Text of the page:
The only way we can deal with the fungal infections is to replant the vine. However, this is not a long term solution. At some stage it will not be worth it any more to plant certain special vines. One way to fight fungal infections in an ecological way is by keeping the vine loosely planted to keep good ventilation through the vine. This requires lots of manual labour by picking leaves of the grape zone and cutting out grapes if they hang to close to each other. We also have to spray more. Of course we use ecological means, mainly copper and sulphur. In the future, unfortunately, I will be forced to plant vines that are more resistant to fungal infections and does not need spraying any more, such as Johanniter for white wine and Regent for red wine.

One strategy to reduce the high alcohol content would theoretically be the technical de-alcoholising which is a common method used in the new World. In Germany, luckily, this method is not permitted, but is under discussion. Being an organic farmer this is not an option for me. This is a fundamental principle. In the perspective of climate change, it seems senseless, to me, to invent new technical strategies to continue the way we have always had.

Water shortage
For us organic winemakers the water shortage, particularly in spring, makes it difficult to plant vegetation among the wines. We used to let plants and wine grow next to each other at the same time in spring. These days plants and wine compete for the little water there is. This is the reason why we sow Rapeseed in winter, which later turns into organic fertilizer for the wine. However, this problem is still manageable. For many conventional winemakers the shortage of water implies less return. This is a particular problem for those who always look for the maximum return. Germany has the highest returns per hectare in all of Europe. This can only be reached by maximal cultivation, or high rainfall, or watering.

Winemaking will persist and not vanish. One can grow wine grapes also in Australia, for example. We will have to grow different sorts of wine grape and our wines will change There are wine grapes around of which we have a certain and clear idea. One example for this is our Riesling, a typical wine not only for this region but also for Germany. This particular wine changes its taste markedly. It will have less acid but more alcohol with a fruity, strong aroma. The question is if the customer likes these changes to the taste. It is also doubtful if we are able to continue to grow this grape for much longer, due to the increasing incidence of viral illnesses.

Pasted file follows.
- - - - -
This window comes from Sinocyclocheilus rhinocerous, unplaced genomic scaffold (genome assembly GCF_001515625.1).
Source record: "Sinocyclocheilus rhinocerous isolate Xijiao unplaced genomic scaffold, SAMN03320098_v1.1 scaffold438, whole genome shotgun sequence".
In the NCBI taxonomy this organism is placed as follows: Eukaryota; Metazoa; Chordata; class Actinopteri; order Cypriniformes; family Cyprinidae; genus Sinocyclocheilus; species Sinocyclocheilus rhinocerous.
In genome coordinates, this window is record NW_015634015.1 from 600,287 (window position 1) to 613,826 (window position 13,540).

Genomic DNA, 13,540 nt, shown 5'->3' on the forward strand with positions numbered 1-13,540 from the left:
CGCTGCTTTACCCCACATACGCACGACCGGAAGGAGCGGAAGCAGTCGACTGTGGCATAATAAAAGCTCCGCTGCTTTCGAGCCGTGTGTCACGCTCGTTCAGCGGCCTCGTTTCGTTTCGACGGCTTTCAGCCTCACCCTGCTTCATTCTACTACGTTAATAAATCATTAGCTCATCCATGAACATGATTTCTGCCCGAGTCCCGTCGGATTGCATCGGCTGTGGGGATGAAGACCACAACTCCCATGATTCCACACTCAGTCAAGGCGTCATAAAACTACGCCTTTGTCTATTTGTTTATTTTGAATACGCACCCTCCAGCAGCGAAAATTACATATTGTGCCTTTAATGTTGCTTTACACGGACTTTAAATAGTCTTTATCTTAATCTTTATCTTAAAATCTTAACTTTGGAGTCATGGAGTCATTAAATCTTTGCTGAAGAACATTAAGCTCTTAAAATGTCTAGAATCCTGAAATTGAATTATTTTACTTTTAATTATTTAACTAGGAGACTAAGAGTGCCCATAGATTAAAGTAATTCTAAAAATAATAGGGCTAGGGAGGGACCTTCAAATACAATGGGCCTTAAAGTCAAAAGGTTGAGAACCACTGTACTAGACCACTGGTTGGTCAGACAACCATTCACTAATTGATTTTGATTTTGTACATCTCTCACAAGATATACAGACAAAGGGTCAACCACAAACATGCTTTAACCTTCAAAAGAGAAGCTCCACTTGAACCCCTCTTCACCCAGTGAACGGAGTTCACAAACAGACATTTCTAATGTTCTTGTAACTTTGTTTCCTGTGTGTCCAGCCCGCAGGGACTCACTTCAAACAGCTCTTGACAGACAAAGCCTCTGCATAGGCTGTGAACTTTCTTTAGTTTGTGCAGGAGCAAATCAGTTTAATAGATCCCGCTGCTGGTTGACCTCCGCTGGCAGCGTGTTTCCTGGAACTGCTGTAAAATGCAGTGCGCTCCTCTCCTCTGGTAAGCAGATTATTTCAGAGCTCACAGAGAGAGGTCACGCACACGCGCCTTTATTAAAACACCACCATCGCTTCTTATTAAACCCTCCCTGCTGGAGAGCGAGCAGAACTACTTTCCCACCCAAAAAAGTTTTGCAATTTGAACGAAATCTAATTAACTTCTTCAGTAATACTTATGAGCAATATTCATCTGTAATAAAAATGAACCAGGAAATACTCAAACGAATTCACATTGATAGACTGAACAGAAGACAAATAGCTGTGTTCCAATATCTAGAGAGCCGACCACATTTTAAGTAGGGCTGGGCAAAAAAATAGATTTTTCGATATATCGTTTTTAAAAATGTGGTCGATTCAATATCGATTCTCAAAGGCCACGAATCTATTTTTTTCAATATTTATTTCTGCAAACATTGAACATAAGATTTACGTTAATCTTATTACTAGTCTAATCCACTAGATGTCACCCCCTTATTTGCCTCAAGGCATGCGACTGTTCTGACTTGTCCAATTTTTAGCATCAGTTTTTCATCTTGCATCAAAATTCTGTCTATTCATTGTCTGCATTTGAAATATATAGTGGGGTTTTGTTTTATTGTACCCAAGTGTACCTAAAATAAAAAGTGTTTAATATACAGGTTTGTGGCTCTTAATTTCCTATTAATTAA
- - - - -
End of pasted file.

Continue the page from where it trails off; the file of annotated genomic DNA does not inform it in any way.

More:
A global issue
Of course, agriculture and wine growing are used to changes in climate. One always needs to adapt. However, we shall not forget, that the changes I have noticed in my vineyard are only signs of a much bigger, more global problem. It has a much bigger implication to lots of other people and cultures. In this part of Germany we are quite protected from raising sea levels. Bangladesh is not. It is everyones' responsibility to do something against climate change. It is everyones fault, even if it has less implication for our country than for other countries.

Minimising energy use
We have kept mechanism as sparse as possible. This means we still harvest by hand and I work with as few and as little machines, with small horse power, as possible. We have power solar panels on the roof and have exchanged our oil heater for a wood-pellet heater. On the estate we still use wooden barrels and recycled glass for the wine bottling. Many winemakers do not care, since new glass is still so cheap. The reason for this is that energy is still so cheap. We try to work energy efficiently in every way we possibly can on our estate.

 

Scientific review

A scientific review by a member of the Climate Witness Science Advisory Panel is pending.
 
Johann Schnell, WWF Climate Witness from Germany
© WWF / Bernward Bertram Enlarge